HONORABLE MENTION: Clockers, Get On The Bus, Summer Of Sam
Red Hook Summer
If the acting wasn’t terrible (maybe it was on purpose by the kids and I just didn’t realize??), the story ended unrealistically and abruptly. There were so many struggle moments in this movie (including Spike trying to bring back Mookie as a middle-aged man still pushing pizza) that my colleague and I walked out without a real idea of how we felt about it (“Uh, I guess it was okay…?”). There were even some moments that were so cringe-worthy, and for no reason, folks in the theater let out gasps and moans of discontent. This movie could have done some really great things, but in all honesty, I absolutely, positively, in the end, could have done without it.
So an actress with a lack of talent needs to pay the bills, and after taking on some odd jobs, she becomes sucked into the seedy world of being a phone sex worker. A young and very talented Isaiah Washington did a great job in the movie, but he, along with cameos by Naomi Campbell, Madonna, Quentin Tarantino (ironic, right?) and Spike Lee, himself, couldn’t save this tepid story. And in the end, the main character goes through hell in high water only to seemingly end up in the same place she started, but just able to say she doesn’t have to take her clothes off to get film work. Thanks, but no thanks.
She Hate Me
A successful executive (Anthony Mackie) loses his job after becoming something of a whistle-blower to the shadiness at his company, and gets turned on and painted as the one participating in securities fraud. In order to pay his bills and eat, he sells his sp*erm to lesbians. Many, many lesbians. Kerry Washington is his ex-fiancée who convinces Mackie’s character to impregnate her and her girlfriend so that they can have the children he wants, and he will be well compensated in the process. When he succeeds, he decides to spread his seed all over New York and becomes something of a celebrity, receiving positive and negative love from the people of NYC in the process. In the end, he tries to have a relationship with his ex-fiancée and her girlfriend (polyamorous), and remains close to the 18 women he impregnates so that he can be involved in the lives of the children.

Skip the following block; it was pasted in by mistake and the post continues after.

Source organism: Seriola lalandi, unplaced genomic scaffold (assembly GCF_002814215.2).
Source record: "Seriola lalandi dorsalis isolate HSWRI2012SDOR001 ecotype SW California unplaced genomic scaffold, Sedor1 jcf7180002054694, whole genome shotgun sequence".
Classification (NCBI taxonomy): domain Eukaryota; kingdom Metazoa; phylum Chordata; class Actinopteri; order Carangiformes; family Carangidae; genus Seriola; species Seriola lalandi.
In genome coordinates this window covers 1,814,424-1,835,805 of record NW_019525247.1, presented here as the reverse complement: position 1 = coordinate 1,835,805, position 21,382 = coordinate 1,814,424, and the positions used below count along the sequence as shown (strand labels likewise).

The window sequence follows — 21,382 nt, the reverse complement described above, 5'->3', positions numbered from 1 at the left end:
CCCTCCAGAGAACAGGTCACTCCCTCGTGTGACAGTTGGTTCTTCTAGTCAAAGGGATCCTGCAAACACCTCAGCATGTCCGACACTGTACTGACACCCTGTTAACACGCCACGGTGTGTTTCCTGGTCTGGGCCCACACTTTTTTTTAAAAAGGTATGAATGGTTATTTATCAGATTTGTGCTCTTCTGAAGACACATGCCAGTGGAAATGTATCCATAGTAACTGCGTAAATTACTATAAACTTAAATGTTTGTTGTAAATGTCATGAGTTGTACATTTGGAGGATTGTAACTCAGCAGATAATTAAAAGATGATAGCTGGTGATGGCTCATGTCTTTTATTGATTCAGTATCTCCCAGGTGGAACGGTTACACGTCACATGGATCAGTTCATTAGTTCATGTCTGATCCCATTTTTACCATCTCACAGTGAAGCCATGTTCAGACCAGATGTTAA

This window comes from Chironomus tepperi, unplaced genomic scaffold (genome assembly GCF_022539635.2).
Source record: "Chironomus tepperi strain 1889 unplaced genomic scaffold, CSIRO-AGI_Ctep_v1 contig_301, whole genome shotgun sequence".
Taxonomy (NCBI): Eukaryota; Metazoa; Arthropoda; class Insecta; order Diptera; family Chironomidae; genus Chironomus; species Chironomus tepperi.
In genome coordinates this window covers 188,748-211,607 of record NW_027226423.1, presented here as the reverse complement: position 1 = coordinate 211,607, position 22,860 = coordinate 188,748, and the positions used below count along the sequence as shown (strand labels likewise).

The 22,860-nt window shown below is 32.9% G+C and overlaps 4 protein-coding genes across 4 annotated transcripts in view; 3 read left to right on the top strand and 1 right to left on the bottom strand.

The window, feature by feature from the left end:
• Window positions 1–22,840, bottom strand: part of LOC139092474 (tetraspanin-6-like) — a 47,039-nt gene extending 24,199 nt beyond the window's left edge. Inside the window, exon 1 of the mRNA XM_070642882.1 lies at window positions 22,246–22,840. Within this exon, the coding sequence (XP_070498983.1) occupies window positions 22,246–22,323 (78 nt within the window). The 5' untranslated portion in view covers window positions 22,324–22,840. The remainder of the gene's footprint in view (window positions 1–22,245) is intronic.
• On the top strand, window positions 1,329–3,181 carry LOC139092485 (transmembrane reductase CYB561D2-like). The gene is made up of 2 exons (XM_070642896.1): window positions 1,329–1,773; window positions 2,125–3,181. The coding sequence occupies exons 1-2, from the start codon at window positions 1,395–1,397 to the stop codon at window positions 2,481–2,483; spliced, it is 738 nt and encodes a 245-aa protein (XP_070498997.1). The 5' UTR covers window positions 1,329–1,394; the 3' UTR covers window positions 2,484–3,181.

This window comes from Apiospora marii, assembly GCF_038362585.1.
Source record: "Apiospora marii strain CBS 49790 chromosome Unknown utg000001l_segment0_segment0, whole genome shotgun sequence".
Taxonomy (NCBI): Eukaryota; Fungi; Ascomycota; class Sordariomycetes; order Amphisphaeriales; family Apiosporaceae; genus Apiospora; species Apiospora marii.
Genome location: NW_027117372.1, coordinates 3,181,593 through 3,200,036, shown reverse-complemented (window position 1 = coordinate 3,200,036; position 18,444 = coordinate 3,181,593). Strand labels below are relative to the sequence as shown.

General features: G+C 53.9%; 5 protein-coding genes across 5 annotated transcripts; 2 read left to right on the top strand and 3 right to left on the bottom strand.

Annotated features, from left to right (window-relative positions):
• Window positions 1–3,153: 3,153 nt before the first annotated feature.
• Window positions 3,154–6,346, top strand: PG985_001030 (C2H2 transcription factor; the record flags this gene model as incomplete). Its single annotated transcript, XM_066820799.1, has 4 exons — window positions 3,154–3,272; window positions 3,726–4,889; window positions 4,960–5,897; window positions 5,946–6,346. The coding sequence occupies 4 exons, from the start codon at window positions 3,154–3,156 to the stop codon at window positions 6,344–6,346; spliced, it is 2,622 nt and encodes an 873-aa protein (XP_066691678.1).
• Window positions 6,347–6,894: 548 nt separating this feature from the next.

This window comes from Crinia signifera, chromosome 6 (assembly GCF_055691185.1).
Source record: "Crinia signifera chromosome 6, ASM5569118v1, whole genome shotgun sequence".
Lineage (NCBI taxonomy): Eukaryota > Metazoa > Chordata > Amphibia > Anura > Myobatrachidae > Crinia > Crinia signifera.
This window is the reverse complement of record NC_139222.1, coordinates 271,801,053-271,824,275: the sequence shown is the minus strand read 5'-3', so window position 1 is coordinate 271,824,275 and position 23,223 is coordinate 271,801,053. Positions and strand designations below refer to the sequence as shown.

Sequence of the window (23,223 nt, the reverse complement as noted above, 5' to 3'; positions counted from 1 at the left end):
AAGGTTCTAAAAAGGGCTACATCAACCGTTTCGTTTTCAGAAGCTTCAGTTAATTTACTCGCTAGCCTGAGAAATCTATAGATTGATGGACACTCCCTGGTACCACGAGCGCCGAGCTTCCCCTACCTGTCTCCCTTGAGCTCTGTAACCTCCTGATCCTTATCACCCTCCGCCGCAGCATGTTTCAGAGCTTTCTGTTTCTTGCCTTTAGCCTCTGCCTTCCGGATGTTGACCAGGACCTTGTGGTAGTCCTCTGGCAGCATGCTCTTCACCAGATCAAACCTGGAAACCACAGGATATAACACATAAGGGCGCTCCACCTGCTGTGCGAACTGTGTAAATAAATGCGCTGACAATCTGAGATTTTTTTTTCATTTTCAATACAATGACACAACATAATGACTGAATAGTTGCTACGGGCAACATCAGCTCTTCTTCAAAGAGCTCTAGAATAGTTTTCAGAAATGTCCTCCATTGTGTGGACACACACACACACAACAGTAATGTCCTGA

If that whole plot doesn’t make you give the side-eye, I don’t know what will…
HONORABLE MENTION: Bamboozled